If you saw the SNL sketch where Kylo Ren appeared on Undercover Boss disguised as a radar technician named Matt, you’ll undoubtedly remember one of the Stormtroopers making the comment: “Dude, Matt straight-up sucks.”
Those are the words going through my head as I’m reading about Hurricane Matthew’s incredible death toll in Haiti and the havoc he’s (it’s?) wreaking up the East Coast. As someone whose hometown was ground zero for Hurricane Katrina back in 2005, I know firsthand how hurricanes can devastate families and property. My heart goes out to everyone in the storm’s path. If you’re reading this and know of a reputable relief organization where I can donate to the recovery, please let me know.
It’s kind of a tragic coincidence that Matthew made landfall on October 7th, a day that has both a personal and national history of being downright shitty.
On October 7th, 2005, my old dog Annie passed away from health complications caused by the above-mentioned Hurricane Katrina. (We believe she ingested some unclean water during the flooding.)
Four years before that – October 7, 2001 – was the day America fired its first shots in the War on Terror.
If you’re old enough to remember 9-11, you might also remember the climate of fear and paranoia that swept over the country in the months that followed. The world had completely changed in the course of a single morning, and suddenly we Americans found ourselves learning phrases like “sleeper cell,” “anthrax attack,” and “homeland security.” There was some debate at the time about whether the US should retaliate for the attacks using military force. It wasn’t as clear-cut as Pearl Harbor 60 years earlier. We hadn’t been attacked by a foreign military but by a terrorist organization (al-Queda). By going to war in Afghanistan we would run the risk of being sucked into an endless, bloody ground war (“like Russia”). There was also considerable fear that attacking a Middle Eastern country would only invite more attacks by sleeper cells already located inside the US.
I was a college student working at an independent video rental store (remember those?) when all of this was happening. Being an extrovert who was deeply troubled by the 9-11 attacks, I would frequently chat with customers about the state of the world and wonder what the near future might hold for all of us. “Do you think we’re going to war?” I asked a lady one Saturday morning.
“We just did,” she said. “Started dropping bombs on Afghanistan about an hour ago.”
It was one of those weird moments when you recognize the significance of something as soon as it happens. Even now I can remember feeling afraid and excited at the same time. After a month of fearful indecision, it was finally open season on those murderous bastards. But that meant it was open season on us too. My country just went to war, and it might last a really long time. I remember looking at the calendar next to the cash register. “October 7th,” I said.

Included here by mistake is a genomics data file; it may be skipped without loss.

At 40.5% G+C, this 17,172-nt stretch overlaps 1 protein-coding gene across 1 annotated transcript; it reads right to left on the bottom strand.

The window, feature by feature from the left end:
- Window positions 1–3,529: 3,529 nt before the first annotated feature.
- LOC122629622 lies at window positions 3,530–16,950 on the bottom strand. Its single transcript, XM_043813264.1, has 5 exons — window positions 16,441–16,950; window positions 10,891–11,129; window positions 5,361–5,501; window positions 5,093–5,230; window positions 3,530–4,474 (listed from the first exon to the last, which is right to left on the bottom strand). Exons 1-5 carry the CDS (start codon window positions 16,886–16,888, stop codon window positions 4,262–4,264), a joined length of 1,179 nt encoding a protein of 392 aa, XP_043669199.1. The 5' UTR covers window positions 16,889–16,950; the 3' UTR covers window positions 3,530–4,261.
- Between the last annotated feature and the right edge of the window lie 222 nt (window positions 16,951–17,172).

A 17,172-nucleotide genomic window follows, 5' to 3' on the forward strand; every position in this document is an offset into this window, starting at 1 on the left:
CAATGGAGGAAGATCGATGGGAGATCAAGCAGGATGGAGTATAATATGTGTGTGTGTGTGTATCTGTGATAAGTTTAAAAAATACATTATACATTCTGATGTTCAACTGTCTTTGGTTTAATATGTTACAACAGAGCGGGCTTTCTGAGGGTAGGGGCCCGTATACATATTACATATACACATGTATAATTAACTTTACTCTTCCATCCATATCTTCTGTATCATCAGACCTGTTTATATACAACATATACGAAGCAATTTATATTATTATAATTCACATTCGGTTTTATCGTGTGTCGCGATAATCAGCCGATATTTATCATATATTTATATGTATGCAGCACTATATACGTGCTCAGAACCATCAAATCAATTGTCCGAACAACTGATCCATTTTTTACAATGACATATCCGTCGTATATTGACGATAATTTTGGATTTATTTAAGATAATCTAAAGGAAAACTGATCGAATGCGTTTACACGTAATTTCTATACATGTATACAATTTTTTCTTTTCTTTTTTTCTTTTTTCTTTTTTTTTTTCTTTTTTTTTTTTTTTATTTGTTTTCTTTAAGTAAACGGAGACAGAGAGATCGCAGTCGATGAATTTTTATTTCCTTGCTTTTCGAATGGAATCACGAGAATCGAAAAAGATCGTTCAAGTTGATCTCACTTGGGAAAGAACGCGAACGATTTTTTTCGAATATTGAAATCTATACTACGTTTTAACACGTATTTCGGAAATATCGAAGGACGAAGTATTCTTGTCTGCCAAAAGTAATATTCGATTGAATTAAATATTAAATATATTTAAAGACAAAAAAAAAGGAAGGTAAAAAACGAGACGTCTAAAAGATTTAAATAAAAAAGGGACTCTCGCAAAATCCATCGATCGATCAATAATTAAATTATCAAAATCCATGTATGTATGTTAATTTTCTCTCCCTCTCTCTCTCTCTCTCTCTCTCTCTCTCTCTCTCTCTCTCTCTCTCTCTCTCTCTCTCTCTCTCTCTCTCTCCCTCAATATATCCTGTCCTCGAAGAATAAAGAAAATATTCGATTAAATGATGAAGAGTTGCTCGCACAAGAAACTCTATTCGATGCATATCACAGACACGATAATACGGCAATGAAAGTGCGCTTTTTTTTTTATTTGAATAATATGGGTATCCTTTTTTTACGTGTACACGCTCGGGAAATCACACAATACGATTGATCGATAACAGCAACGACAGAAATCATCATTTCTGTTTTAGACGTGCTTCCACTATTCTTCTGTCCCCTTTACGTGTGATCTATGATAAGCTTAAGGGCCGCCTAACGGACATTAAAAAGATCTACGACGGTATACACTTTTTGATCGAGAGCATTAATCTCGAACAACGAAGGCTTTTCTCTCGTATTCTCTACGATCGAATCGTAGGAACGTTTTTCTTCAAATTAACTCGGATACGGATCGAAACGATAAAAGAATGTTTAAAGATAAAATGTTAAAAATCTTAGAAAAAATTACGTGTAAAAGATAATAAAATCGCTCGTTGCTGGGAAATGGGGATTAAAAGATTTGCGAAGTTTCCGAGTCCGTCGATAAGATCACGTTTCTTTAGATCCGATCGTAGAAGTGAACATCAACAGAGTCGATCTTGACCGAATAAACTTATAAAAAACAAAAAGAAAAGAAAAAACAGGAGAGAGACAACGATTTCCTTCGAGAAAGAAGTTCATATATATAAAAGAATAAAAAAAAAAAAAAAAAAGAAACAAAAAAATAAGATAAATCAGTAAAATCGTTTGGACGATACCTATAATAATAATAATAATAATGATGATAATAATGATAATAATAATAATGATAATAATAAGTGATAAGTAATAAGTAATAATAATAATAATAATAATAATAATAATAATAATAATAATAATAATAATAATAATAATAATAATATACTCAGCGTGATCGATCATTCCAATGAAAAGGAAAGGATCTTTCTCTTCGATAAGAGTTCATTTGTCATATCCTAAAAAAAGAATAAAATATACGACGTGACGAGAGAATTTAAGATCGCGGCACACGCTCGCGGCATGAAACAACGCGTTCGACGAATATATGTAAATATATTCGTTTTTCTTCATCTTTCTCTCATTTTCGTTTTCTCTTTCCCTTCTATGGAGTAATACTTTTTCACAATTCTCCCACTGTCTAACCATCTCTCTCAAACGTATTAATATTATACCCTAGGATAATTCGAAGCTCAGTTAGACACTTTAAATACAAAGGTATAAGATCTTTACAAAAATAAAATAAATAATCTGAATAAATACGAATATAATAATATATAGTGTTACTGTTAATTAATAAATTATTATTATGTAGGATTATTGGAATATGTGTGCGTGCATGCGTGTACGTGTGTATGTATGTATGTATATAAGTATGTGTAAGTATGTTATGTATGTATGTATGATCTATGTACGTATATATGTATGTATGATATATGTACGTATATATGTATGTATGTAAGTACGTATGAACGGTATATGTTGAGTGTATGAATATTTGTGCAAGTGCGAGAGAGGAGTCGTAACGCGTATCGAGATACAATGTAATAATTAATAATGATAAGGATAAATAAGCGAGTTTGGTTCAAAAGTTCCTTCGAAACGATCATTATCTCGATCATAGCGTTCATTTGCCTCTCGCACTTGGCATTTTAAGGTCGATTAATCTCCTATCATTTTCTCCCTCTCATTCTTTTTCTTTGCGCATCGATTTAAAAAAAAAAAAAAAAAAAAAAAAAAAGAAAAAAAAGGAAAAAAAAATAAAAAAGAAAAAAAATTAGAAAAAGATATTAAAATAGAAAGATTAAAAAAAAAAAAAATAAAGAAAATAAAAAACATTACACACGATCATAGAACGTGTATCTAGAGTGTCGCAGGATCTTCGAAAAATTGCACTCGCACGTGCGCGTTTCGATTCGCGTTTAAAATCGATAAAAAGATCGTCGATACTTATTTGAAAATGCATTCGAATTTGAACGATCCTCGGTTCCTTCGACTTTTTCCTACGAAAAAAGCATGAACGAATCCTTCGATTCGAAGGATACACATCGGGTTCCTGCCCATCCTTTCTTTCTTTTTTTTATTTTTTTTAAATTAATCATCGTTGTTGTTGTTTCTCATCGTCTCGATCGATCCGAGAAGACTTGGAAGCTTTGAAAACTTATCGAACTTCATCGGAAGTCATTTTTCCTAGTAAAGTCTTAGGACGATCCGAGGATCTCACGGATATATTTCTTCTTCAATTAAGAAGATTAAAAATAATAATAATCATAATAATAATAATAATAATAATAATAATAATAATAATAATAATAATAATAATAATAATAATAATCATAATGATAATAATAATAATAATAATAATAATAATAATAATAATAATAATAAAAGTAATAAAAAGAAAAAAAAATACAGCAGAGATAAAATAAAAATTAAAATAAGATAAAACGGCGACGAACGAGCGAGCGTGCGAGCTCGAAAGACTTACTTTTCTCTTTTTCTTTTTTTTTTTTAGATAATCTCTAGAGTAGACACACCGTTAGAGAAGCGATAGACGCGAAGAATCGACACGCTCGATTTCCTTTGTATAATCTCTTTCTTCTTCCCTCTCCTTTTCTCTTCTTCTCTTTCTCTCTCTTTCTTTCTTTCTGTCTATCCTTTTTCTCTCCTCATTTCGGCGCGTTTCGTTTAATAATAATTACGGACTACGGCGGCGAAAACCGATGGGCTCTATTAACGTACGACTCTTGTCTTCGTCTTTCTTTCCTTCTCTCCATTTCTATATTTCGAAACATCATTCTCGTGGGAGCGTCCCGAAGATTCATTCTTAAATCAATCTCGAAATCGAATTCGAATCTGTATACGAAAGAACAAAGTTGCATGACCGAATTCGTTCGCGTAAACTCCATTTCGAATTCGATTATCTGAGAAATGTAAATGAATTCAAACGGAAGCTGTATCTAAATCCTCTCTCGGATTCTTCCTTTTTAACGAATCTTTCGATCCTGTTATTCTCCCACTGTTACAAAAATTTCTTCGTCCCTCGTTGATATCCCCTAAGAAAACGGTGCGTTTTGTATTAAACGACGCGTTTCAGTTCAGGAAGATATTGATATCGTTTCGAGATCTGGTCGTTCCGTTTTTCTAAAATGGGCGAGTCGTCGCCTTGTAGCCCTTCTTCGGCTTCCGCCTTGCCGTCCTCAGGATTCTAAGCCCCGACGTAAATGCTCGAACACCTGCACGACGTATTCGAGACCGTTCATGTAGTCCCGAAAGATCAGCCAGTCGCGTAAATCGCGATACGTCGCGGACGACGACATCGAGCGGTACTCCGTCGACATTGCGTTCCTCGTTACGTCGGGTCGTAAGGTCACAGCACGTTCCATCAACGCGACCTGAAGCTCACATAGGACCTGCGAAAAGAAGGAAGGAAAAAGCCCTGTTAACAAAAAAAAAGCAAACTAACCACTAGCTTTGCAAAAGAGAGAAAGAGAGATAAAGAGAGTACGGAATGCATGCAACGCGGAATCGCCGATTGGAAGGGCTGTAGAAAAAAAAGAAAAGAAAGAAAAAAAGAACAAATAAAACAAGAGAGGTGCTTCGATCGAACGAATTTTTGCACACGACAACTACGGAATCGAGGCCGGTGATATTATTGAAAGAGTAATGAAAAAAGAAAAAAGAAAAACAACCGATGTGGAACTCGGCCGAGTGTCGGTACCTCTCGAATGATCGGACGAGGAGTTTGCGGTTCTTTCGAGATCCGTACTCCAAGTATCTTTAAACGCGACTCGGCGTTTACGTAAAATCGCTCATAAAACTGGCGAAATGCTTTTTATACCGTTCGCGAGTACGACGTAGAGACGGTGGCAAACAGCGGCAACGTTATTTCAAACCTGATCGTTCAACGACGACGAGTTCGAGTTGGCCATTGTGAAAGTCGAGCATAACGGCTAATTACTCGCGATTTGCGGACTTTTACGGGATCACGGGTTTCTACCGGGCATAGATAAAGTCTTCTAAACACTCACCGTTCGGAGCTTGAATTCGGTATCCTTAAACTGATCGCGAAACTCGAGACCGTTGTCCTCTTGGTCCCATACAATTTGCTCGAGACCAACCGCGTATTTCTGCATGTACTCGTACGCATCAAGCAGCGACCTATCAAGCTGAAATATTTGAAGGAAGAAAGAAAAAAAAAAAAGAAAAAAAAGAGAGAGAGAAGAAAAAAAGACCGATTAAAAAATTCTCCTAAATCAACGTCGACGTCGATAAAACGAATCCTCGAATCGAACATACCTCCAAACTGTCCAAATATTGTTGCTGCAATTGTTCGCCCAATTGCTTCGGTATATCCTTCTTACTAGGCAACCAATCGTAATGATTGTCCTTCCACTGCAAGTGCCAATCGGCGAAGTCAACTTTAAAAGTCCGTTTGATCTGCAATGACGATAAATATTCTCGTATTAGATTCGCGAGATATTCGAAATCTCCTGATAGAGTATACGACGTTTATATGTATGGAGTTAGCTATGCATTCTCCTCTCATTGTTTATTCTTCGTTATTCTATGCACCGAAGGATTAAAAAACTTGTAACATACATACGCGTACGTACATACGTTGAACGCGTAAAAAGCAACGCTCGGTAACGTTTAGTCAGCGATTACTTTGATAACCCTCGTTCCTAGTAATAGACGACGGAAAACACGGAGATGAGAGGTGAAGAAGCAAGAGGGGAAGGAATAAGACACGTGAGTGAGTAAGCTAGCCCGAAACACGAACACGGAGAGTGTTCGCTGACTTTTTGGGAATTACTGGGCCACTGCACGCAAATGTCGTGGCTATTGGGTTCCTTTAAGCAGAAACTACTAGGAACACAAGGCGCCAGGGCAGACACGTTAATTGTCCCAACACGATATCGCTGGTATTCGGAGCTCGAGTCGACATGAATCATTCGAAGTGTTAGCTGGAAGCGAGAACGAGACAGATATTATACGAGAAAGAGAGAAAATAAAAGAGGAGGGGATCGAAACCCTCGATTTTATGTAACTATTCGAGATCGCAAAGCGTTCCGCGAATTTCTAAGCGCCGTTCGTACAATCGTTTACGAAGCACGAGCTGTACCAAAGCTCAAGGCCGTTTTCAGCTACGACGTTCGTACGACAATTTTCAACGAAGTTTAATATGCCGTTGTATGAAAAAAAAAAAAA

The lady nodded and said we’d always remember this date.
Before we give in to the superstition that a certain day is somehow cursed, though, it’s important to remember that not everything that’s happened on October 7th has been bad.
After all, on October 7th, 1986, more than a decade before there was any such thing as 9-11 or the War on Terror or Hurricanes Katrina and Matthew, Slayer released their landmark album Reign in Blood – a permanent fixture on my list of things that really are as good as everyone says.
My introduction to this album came when I was 13 or so, several months after I’d first gotten into metal via Metallica’s black album. I didn’t really know the difference between good metal and shit metal back then, so I signed up for Columbia House’s “12 Tapes for a Penny” deal and ordered a bunch of Motley Crue, Poison, and Damn Yankees cassettes. A few of their songs were fairly catchy, but none of them packed the same punch as the songs I was listening to on Metallica’s earlier albums. Ride the Lightning. Master of Puppets. Where could I find more bands that sounded like that? I wondered. Where’s the heavy shit?
The answer came when an old buddy of mine named Chris Coleman showed up to school with a battered cassette copy of Reign in Blood and told me I could borrow it. I stared at the cover art for a while – it appeared to be some kind of goat-headed Satan figure surrounded by images of war – before flipping it over to look at the song titles.
“It’s a mini-album,” Chris explained. “Same songs on both sides.”
A mini-album. It sounded almost cute.
But that mini-album, I soon learned, was anything but cute. In just 28 minutes, Slayer ripped through 10 songs, both of my eardrums, and my previously unshakeable belief that Metallica was the heaviest band in the world. Seriously, listening to “Enter Sandman” after hearing “Angel of Death” was like smoking a joint after trying PCP. It just didn’t work anymore.
Having officially discovered the heavy shit, I then went on to discover even heavier bands and genres (i.e. death and black metal), but Reign in Blood still reigns. Do yourself a favor and listen to it now. It’s a great way to spend your October 7th.